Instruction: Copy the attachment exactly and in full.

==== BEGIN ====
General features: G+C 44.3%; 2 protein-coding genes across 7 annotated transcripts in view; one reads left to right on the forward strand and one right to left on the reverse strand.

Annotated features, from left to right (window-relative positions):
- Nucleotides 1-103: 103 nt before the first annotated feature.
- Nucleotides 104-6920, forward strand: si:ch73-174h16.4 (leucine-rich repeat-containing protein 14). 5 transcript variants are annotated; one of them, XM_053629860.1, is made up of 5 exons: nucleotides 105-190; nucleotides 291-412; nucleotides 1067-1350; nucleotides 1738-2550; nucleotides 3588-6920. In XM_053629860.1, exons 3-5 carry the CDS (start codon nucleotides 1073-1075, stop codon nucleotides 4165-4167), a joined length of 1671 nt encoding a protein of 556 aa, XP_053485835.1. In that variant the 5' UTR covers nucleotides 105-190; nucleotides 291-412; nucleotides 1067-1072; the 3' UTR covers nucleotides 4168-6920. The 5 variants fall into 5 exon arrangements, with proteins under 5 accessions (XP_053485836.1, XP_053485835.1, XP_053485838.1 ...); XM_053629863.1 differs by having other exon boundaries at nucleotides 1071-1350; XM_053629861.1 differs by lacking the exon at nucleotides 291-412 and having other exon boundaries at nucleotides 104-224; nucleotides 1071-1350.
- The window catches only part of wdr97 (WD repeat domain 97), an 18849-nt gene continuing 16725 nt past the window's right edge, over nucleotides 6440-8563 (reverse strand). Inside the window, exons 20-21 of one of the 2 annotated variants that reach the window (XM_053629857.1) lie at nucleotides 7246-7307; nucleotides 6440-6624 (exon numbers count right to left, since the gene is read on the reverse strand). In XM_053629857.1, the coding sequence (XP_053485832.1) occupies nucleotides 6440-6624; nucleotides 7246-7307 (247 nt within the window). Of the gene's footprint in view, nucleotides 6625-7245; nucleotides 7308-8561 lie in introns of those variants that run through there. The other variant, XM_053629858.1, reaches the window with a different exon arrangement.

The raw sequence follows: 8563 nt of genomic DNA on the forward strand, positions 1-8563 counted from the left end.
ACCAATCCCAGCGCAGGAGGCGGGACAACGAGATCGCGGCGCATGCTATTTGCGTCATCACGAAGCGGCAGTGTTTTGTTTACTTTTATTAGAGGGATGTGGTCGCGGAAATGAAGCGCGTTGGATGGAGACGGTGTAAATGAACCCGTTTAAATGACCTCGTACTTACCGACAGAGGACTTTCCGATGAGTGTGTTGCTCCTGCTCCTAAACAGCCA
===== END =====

General features: G+C 44.3%; 2 protein-coding genes across 7 annotated transcripts in view; one reads left to right on the forward strand and one right to left on the reverse strand.

Annotated features, from left to right (window-relative positions):
- Nucleotides 1-103: 103 nt before the first annotated feature.
- Nucleotides 104-6920, forward strand: si:ch73-174h16.4 (leucine-rich repeat-containing protein 14). 5 transcript variants are annotated; one of them, XM_053629860.1, is made up of 5 exons: nucleotides 105-190; nucleotides 291-412; nucleotides 1067-1350; nucleotides 1738-2550; nucleotides 3588-6920. In XM_053629860.1, exons 3-5 carry the CDS (start codon nucleotides 1073-1075, stop codon nucleotides 4165-4167), a joined length of 1671 nt encoding a protein of 556 aa, XP_053485835.1. In that variant the 5' UTR covers nucleotides 105-190; nucleotides 291-412; nucleotides 1067-1072; the 3' UTR covers nucleotides 4168-6920. The 5 variants fall into 5 exon arrangements, with proteins under 5 accessions (XP_053485836.1, XP_053485835.1, XP_053485838.1 ...); XM_053629863.1 differs by having other exon boundaries at nucleotides 1071-1350; XM_053629861.1 differs by lacking the exon at nucleotides 291-412 and having other exon boundaries at nucleotides 104-224; nucleotides 1071-1350.
- The window catches only part of wdr97 (WD repeat domain 97), an 18849-nt gene continuing 16725 nt past the window's right edge, over nucleotides 6440-8563 (reverse strand). Inside the window, exons 20-21 of one of the 2 annotated variants that reach the window (XM_053629857.1) lie at nucleotides 7246-7307; nucleotides 6440-6624 (exon numbers count right to left, since the gene is read on the reverse strand). In XM_053629857.1, the coding sequence (XP_053485832.1) occupies nucleotides 6440-6624; nucleotides 7246-7307 (247 nt within the window). Of the gene's footprint in view, nucleotides 6625-7245; nucleotides 7308-8561 lie in introns of those variants that run through there. The other variant, XM_053629858.1, reaches the window with a different exon arrangement.

The raw sequence follows: 8563 nt of genomic DNA on the forward strand, positions 1-8563 counted from the left end.
ACCAATCCCAGCGCAGGAGGCGGGACAACGAGATCGCGGCGCATGCTATTTGCGTCATCACGAAGCGGCAGTGTTTTGTTTACTTTTATTAGAGGGATGTGGTCGCGGAAATGAAGCGCGTTGGATGGAGACGGTGTAAATGAACCCGTTTAAATGACCTCGTACTTACCGACAGAGGACTTTCCGATGAGTGTGTTGCTCCTGCTCCTAAACAGCCA